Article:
Giving Birds a Place to Shelter

So in talking about birding habitat–or any habitat for wildlife–we’ve already covered food and water. And if you think about it, all living things need these–you or I wouldn’t survive for longer than a week or so without sustenance.

We’d also have to find some sort of shelter for ourselves. Birds and other wildlife need to do the same.

And in just the same way that each of us chooses different types of dwellings, birds have surprisingly different requirements when it comes to “shelter.” (I will talk about “nesting,” or places to raise young, on Friday).

If there’s a hawk or other bird of prey after them, any sort of cover will do, of course. They will duck into a shrub, a thicket, a tree with branches near a trunk or even under a rock.

But if it’s winter and they need to shelter from cold winds, evergreens are better protection for this. Evergreens on the leeward side of a building are even better (away from the prevailing winds).

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These 2 pieris andromeda don’t look like much, but I have seen lots of finch, sparrows and cardinals sheltering here. It’s on the south side of my house. I suspect that my cardinals even nest here but I haven’t confirmed that.

Even ornamental grasses left standing can be protection–and can offer valuable seeds–in a pinch.

What’s important is to know the places where your birds do shelter and to try not to let things disturb them. On a cold day–or night–it costs them precious energy to fly. I try hard not to let my dog get too close my large evergreen hollies where I know that birds sometimes huddle for protection. I don’t want her flushing them out needlessly.(You’ll see these hollies in my post on nesting).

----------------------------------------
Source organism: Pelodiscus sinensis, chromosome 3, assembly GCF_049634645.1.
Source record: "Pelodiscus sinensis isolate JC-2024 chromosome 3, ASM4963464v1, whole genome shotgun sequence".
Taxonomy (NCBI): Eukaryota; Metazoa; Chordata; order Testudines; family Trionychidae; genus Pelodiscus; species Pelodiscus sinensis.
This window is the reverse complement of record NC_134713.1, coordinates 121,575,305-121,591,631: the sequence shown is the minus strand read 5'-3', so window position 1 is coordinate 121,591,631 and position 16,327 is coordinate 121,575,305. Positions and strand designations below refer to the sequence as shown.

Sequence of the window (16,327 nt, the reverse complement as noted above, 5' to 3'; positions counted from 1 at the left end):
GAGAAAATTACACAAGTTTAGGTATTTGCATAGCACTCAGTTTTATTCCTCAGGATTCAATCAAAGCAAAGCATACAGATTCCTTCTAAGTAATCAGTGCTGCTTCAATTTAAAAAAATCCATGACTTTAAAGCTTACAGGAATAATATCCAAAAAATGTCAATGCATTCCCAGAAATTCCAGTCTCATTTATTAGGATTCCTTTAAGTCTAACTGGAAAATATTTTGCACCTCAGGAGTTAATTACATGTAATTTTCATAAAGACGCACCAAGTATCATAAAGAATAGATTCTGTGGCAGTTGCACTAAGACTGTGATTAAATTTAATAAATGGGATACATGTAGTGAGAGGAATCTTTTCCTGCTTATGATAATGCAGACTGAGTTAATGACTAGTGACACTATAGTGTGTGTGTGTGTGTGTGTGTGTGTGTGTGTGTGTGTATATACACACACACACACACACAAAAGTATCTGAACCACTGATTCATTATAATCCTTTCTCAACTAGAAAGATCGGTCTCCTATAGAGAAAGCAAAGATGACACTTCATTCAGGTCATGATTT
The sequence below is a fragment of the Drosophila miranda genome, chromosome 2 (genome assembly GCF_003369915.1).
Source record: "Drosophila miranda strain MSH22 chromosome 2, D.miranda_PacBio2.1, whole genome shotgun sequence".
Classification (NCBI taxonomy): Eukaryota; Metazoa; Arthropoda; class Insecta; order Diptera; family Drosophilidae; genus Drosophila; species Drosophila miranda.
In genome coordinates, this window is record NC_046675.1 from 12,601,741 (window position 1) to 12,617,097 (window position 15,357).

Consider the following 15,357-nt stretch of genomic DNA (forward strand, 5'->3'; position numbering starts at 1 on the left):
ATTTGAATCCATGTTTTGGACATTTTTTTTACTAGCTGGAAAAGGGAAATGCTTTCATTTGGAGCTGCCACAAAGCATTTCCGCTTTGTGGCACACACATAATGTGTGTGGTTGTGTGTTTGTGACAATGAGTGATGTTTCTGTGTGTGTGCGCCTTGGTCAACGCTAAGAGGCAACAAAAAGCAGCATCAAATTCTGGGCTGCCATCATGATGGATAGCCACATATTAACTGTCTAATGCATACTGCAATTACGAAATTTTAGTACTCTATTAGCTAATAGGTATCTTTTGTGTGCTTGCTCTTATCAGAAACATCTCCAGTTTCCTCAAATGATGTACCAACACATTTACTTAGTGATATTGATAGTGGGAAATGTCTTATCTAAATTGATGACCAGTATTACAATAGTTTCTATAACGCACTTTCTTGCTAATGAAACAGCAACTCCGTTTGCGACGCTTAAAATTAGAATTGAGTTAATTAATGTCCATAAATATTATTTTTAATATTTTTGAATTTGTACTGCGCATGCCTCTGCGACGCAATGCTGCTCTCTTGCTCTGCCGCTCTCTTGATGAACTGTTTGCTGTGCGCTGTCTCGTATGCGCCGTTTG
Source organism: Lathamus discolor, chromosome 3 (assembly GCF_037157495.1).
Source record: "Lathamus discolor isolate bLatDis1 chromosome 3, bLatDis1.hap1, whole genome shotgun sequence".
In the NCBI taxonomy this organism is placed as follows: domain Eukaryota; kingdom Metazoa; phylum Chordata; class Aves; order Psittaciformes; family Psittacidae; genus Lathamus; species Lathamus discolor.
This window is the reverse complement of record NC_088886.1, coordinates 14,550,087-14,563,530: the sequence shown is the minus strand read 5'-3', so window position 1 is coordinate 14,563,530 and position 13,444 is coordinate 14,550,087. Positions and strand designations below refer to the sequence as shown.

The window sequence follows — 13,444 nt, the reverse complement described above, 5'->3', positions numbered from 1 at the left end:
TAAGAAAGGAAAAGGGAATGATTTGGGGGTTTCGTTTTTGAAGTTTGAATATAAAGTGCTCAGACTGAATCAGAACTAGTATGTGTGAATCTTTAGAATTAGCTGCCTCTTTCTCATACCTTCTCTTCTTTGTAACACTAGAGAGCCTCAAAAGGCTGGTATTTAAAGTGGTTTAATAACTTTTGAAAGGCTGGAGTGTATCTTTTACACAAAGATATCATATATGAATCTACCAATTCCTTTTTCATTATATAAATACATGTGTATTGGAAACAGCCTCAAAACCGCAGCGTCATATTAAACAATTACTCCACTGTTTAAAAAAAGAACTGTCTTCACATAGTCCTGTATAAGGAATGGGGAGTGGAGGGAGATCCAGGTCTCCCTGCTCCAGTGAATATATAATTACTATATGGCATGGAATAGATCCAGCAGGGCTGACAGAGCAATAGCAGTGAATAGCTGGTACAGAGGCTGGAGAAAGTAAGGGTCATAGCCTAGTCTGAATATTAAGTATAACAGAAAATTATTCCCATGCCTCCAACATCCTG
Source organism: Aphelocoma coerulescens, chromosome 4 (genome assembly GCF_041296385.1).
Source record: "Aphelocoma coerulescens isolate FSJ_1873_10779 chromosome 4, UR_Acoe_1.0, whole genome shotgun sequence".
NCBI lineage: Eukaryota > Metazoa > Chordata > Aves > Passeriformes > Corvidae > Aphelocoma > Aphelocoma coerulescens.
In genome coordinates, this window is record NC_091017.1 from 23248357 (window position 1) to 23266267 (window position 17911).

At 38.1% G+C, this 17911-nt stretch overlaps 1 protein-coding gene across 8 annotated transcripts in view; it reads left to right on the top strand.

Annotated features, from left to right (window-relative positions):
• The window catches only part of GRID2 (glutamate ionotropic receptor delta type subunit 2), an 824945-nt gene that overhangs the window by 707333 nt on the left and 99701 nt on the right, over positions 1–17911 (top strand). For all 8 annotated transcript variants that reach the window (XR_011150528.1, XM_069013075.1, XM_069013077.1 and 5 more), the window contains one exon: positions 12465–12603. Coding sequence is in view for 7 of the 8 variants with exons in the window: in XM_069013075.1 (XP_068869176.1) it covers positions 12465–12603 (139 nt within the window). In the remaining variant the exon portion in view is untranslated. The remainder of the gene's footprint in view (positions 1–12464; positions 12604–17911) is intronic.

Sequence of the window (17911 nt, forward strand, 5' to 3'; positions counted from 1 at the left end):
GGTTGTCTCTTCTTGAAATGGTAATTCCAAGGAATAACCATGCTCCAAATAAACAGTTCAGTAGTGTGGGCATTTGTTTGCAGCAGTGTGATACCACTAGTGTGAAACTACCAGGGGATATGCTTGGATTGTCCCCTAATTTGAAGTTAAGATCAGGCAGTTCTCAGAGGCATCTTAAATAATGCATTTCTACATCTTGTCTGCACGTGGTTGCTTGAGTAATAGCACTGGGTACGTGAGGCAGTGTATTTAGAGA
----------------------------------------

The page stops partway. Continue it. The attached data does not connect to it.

Take a look around your yard–or if you don’t have a yard, a park or other place you like to visit. Can you find the places where birds like to shelter?

2 thoughts on “Giving Birds a Place to Shelter

  1. tonytomeo February 7, 2019 / 12:09 am

    So much of the native California specie are scrubby plants that stay close to the ground; ceanothus, coyote brush, manzanita, and even the redtwig dogwood. The quail really dig it!

  2. gardendaze February 7, 2019 / 5:55 am

    Much of our native shrubs have been either eaten by deer or outcompeted by non-natives. While I am not sure about the nesting qualities of non-native shrubs, obviously the food quality is usually significantly poorer.

    We are fortunate, however, that we have 2 things going for us: a relatively small state to manage and s large group trying to do it at state and local volunteer levels.

    Karla

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